Light is the energy resource of plants captured through the process of photosynthesis, but it also affects plants in myriad other ways. The light affecting photosynthesis is expressed as photosynthetic photon flux density (PPFD) as mmol photons m~2s~\ PPFD at sea level on a bright summer day is approximately 2000 mmolm ~2s~\ Alternatively, beneath a forest canopy the PPFD may be 5-50 mmolm ~2s~\ Most plants demonstrate maximum photosynthetic rates with PPFD between 150 and 500 mmolm ~2s~\ At lower irradiances, light is limiting to photosynthesis and plant growth. Plant species with high irradiance requirements are called sun plants, while those with lower light requirements are shade plants. Sun plants can photosynthesize at greater rates, but are often unable to maintain themselves under low-light environments. Because light is largely directional, competition for light is caused by differences in vertical plant size and horizontal distribution of leaves.
Plants also differ with respect to their tolerance to the periodicity of light. In virtually any canopy environment, some light passes through the canopy relatively unaffected by leaves and branches. This creates a light fleck (or sunfleck) on the surface below it. These light flecks differ considerably in their duration and energy content. In a forest understory the proportion of light received in these light flecks approaches 50% of the total daily irra-diance received, but each light fleck lasts only a few seconds. The photosynthetic apparatus of plants requires the prior presence of light to react quickly to a light fleck, a phenomenon called photosynthetic induction. Understory plants have a low irradiance requirement to remain induced, while sun plants require higher light to maintain induction. These differences contribute to the ability of plants to survive in the understory.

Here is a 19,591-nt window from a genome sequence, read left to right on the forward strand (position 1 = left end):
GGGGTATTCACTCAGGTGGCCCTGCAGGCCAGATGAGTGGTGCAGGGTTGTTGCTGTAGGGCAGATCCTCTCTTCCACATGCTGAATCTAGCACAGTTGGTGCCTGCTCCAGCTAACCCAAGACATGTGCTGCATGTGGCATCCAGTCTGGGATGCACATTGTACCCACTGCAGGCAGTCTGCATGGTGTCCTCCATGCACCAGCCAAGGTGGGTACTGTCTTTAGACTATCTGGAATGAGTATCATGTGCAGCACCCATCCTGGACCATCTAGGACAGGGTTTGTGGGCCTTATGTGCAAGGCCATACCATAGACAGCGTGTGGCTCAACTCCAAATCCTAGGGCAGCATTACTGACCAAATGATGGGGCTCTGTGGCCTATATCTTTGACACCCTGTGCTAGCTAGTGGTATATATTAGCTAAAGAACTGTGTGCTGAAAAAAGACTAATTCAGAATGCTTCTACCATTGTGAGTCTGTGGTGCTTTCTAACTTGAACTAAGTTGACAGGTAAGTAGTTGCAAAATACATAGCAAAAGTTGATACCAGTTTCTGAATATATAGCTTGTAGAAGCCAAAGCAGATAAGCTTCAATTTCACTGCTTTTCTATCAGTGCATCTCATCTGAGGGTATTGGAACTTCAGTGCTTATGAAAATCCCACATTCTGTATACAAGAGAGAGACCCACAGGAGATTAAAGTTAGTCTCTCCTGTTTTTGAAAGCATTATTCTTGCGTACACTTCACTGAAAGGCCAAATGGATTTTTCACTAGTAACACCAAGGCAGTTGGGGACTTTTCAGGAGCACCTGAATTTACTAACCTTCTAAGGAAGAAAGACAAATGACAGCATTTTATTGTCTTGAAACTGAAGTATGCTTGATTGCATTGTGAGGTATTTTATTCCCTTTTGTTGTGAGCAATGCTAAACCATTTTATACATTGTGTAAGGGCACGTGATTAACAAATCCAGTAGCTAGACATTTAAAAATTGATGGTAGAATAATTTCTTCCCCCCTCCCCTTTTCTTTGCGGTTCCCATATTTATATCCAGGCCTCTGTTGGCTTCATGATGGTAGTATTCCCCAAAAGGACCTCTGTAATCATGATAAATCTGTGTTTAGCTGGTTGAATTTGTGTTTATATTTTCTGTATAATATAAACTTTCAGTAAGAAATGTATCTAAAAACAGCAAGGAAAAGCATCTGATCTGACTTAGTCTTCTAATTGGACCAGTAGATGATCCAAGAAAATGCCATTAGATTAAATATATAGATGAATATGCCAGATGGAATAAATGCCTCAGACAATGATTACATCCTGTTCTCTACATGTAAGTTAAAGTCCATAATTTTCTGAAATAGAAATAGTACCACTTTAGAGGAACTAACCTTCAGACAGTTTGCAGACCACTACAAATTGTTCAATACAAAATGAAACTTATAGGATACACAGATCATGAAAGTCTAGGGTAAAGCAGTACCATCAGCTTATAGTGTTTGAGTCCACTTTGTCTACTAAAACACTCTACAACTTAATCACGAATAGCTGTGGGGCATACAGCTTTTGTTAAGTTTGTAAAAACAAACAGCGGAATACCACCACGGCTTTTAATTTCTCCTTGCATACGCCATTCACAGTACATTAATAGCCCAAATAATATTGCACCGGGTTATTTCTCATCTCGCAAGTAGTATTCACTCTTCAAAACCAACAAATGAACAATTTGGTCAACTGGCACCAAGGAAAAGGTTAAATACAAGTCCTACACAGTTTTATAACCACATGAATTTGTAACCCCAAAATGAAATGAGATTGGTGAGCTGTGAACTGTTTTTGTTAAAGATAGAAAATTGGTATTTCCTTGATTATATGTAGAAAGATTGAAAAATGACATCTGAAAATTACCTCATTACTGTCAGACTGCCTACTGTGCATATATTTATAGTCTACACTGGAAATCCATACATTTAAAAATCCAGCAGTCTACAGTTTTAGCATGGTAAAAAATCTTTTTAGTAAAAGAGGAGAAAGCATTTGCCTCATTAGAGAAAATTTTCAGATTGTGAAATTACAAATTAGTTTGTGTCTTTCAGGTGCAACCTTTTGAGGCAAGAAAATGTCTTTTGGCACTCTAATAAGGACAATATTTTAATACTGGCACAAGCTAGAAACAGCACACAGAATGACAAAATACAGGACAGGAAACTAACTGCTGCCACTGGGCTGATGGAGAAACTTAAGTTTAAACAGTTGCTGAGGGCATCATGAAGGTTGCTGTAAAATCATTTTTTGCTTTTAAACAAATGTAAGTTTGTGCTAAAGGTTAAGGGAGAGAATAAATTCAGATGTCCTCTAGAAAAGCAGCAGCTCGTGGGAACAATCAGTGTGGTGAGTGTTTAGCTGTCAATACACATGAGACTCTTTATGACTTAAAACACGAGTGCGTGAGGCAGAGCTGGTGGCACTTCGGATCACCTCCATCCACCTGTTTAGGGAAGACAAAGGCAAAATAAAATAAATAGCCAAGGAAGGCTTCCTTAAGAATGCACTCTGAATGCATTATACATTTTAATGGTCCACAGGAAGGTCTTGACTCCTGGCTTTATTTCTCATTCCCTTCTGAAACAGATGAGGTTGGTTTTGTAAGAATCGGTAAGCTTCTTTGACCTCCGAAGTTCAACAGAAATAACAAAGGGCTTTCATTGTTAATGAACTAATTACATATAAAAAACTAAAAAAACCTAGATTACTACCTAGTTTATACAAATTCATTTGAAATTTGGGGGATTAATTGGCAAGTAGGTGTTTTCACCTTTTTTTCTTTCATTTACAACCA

Another response to periodicity reflects changes in day length accompanying seasonal changes in temperate regions. For many plants the length of the photoperiod controls flowering. Short-day plants will initiate flowering when day length gets shorter than some critical period. Alternatively, long-day plants will flower when day length exceeds a critical period. This ability to time flowering enables plants to complete the reproductive cycle before some adverse environmental change would limit their activity. In the prairies of North America grasses must initiate flowering early enough to complete their reproductive cycle before the first killing frost. For the same species in the north, flower initiation will occur in June, while in the south flowers are initiated in October. The two populations are ecotypes, and their differences in flowering time are maintained when they are grown together in the same environment. Light period provides a cue to how long the remaining growing season will be.
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